So as the southern hemisphere enters the scorching summer months, authorities from both Australia and New Zealand are taking the time to remind employers of their obligations regarding sun exposure in the workplace.
The Skin & Cancer Foundation of Australia are urging employers to wake up on sun safety, after new research found an ‘unacceptable’ number of organisations are failing to meet their responsibilities in protecting workers from sun exposure.
According to the report, nearly two million employees who work outside are not being provided with any form of sun protection by their employers, and are instead being “left to fend for themselves.”
The report found that 8 million Australian workers work outside sometimes, mostly, or all of the time. Alarmingly, 57% of these outdoor workers said their employers did not supply sunscreen, 66% did not supply protective clothing and 80% did not provide sunglasses.
Of most concern, was that 28% of outdoor workers were provided no protection at all from their employers.
Skin & Cancer Foundation associate professor, Chris Baker, said the number of employees provided with little or no protection was simply “unacceptable”, and that employers needed to wake up.
“It’s hard to know why they don’t see it as their responsibility as clearly there is a duty of care for employers to provide a safe workplace. While the numbers are improving, we still have a long way to go.”
Andrew Farr, workplace law partner at PwC, said the careless attitude by many employers to sun protection was concerning, and that employers were potentially opening themselves up to hefty workers’ compensation claims down the road.
“Given Australia’s robust Work Health and Safety standards and laws, I would hope to see more employers realising that it’s their responsibility to ensure that outdoor workers are protected from risk, and that includes sun damage and sunburn”
“Ideally, comprehensive sun protection would be provided to outdoor workers. It is important to stay compliant, minimise any liability to your business and do the right thing by your employees and their families. The technical definition of ‘comprehensive sun protection’ differs from state to state, so every employer should know their obligations to staff who work outdoors.”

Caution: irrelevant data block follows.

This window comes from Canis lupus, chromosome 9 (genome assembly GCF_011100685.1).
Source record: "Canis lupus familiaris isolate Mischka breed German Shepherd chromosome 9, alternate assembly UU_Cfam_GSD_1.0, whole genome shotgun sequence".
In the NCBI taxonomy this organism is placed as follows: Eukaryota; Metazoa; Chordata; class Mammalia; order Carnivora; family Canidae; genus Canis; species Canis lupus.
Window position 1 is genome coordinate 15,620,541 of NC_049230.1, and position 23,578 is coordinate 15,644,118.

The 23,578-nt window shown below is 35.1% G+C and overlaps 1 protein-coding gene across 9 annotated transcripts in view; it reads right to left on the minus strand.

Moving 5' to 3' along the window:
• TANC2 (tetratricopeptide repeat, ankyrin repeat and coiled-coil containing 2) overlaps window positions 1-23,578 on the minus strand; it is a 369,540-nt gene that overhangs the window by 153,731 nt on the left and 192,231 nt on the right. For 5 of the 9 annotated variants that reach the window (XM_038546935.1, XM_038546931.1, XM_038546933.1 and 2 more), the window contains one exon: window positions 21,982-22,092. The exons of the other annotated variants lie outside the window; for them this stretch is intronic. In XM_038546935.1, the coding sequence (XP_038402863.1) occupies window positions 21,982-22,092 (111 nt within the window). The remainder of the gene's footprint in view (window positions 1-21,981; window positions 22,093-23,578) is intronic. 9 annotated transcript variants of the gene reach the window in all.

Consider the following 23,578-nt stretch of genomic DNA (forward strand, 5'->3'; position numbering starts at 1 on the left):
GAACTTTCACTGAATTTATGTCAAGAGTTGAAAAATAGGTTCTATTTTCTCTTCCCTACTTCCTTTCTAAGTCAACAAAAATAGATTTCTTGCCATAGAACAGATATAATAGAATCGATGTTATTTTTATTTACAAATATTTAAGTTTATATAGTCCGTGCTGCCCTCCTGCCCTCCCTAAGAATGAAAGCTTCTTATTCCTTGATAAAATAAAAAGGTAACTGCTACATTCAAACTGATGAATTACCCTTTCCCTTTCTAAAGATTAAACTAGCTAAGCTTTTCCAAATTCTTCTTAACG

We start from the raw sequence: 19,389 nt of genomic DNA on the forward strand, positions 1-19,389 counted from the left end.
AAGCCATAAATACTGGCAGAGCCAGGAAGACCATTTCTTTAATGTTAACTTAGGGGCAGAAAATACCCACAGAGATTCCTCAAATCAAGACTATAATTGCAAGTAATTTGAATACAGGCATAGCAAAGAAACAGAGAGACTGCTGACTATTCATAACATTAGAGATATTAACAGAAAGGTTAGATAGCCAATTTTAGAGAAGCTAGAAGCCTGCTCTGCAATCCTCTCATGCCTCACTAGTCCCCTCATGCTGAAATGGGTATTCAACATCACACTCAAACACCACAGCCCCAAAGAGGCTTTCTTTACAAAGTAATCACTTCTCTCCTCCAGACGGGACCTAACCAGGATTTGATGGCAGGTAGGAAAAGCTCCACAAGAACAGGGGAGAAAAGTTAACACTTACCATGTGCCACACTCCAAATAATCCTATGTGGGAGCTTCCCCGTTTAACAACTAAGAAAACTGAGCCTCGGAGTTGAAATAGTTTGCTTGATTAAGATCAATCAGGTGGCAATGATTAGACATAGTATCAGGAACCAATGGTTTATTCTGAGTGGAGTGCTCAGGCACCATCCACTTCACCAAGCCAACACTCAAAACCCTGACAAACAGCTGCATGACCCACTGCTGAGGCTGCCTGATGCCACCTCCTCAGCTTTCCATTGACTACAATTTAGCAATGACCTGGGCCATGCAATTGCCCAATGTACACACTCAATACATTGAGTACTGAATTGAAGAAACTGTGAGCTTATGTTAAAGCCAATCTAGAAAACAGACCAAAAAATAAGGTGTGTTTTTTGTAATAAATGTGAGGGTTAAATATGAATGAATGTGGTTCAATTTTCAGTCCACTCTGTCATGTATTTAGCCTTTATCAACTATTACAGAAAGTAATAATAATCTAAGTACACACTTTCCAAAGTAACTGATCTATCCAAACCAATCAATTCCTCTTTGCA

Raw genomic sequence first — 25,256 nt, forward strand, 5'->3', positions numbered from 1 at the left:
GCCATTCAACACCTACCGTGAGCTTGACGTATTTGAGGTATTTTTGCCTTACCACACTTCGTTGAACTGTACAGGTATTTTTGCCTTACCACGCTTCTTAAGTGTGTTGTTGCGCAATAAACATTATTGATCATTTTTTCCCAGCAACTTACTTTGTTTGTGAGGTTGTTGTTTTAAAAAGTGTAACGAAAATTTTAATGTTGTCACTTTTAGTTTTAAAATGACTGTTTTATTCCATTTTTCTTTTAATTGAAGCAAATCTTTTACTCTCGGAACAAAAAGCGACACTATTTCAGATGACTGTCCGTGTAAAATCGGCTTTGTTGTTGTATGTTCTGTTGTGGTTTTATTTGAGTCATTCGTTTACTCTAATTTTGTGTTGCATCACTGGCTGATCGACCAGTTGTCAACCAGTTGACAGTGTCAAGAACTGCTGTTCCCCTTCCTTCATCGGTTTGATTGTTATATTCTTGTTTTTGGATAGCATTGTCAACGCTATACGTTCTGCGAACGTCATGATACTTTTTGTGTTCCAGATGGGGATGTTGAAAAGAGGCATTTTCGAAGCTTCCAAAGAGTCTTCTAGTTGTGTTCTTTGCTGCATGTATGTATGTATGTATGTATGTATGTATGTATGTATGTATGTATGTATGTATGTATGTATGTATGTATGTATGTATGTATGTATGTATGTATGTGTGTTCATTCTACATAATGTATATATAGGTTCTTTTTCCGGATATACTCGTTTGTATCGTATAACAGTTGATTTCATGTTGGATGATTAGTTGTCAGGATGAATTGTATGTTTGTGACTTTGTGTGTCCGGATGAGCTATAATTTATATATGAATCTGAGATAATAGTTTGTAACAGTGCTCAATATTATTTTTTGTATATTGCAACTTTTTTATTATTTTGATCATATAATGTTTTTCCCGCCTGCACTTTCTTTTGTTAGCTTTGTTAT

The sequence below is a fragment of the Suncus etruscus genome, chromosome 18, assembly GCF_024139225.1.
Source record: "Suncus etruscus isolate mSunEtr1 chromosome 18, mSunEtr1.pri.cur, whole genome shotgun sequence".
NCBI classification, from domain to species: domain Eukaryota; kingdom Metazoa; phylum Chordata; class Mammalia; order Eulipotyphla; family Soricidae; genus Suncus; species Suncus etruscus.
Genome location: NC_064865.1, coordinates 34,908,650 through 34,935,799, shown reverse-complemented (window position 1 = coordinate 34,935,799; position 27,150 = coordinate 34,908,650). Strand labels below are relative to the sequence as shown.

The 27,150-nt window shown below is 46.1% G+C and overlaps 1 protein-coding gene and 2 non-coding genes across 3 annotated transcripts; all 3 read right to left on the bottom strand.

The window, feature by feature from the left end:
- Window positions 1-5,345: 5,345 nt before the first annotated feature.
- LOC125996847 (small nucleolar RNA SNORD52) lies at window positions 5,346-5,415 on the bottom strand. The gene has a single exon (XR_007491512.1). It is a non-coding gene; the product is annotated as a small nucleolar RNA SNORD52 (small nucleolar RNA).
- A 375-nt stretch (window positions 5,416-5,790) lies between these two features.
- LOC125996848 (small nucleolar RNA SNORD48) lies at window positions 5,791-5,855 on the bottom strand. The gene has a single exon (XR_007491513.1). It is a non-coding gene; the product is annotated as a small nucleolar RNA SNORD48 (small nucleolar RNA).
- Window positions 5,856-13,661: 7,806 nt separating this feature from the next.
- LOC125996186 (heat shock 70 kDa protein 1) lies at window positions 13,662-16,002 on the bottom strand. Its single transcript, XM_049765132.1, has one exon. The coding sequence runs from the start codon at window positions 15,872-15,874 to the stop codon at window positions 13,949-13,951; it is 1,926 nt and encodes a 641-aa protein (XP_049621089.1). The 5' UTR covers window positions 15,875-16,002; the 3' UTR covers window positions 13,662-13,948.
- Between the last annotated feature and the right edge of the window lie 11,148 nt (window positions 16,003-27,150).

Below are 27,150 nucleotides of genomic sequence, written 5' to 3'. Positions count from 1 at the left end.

New Zealand Sun Safety
WorkSafe New Zealand are also urging employers to make smarter sun safety choices. They’re reminding organisations that New Zealand has the highest rate of melanoma in the world, with an alarming 2000 people reported to the New Zealand cancer registry with melanoma every year – around six every day. And it’s proving deadly – each year over 300 New Zealanders die from the deadly skin cancer.
Outdoor workers can be exposed to harmful UV radiation while working, even after as little as 10 minutes. This can increase the risk of developing serious health conditions, such as skin cancer. These are risks both PCBUs and workers have a responsibility to manage.
WorkSafe say employers need to consider what higher-level control measures they can use to keep workers out of the sun. This may include re-scheduling outdoor tasks, moving work indoors, or providing shade structures. If that isn’t possible, they’re urging businesses to use lower-level control measures, such as providing protective clothing, hats and eyewear, and SPF 50+ sunscreen.
Fore more information, check out WorkSafe NZ’s new protecting workers from solar UV radiation quick guide.
Sun Safety Myths
Courtesy of WorkSafe NZ
|Myth 1: When you can’t see or feel the sun, you are safe and can’t get burnt. False – UV radiation can’t be seen or felt. Sunlight or warmth from the sun is not the same as UV radiation. The radiation from the sun does not provide light that we can see, or heat that we can feel, so your skin can burn even if it feels cool.
Myth 2: Wearing PPE is an inconvenience and difficult to enforce with workers.
False – Wearing PPE or protective clothing can be an inconvenience if it is not the right fit for the job. However, choosing the right PPE and protective clothing for the job minimises inconvenience and discomfort.
Myth 3: Sunscreen provides enough protection on its own.
False – sunscreen is limited in the amount of protection it can provide and should not be the only form of sun protection. It must be applied correctly over all exposed areas and reapplied regularly as it wears off (especially after coming into contact with water).
Myth 4: I haven’t used sun protection before and it’s too late now to start.
False – sun damage adds up, meaning the more we are exposed, the greater the risk. It is never too late to start protecting skin and eyes against UV radiation.
Myth 5: I have developed a gradual sun tan without burning so I am better protected from the sun.
False – a sun tan is an indicator that the skin is trying to protect itself from UV radiation exposure. It does this by creating more pigment which provides a very small SPF. While the sun tan is present, it provides a very small amount of protection from future sunburn. However, the cell damage caused by this process can be enough to cause skin cancer. Overall, the risk of being harmed outweighs the small and short-lived benefit of the sun tan.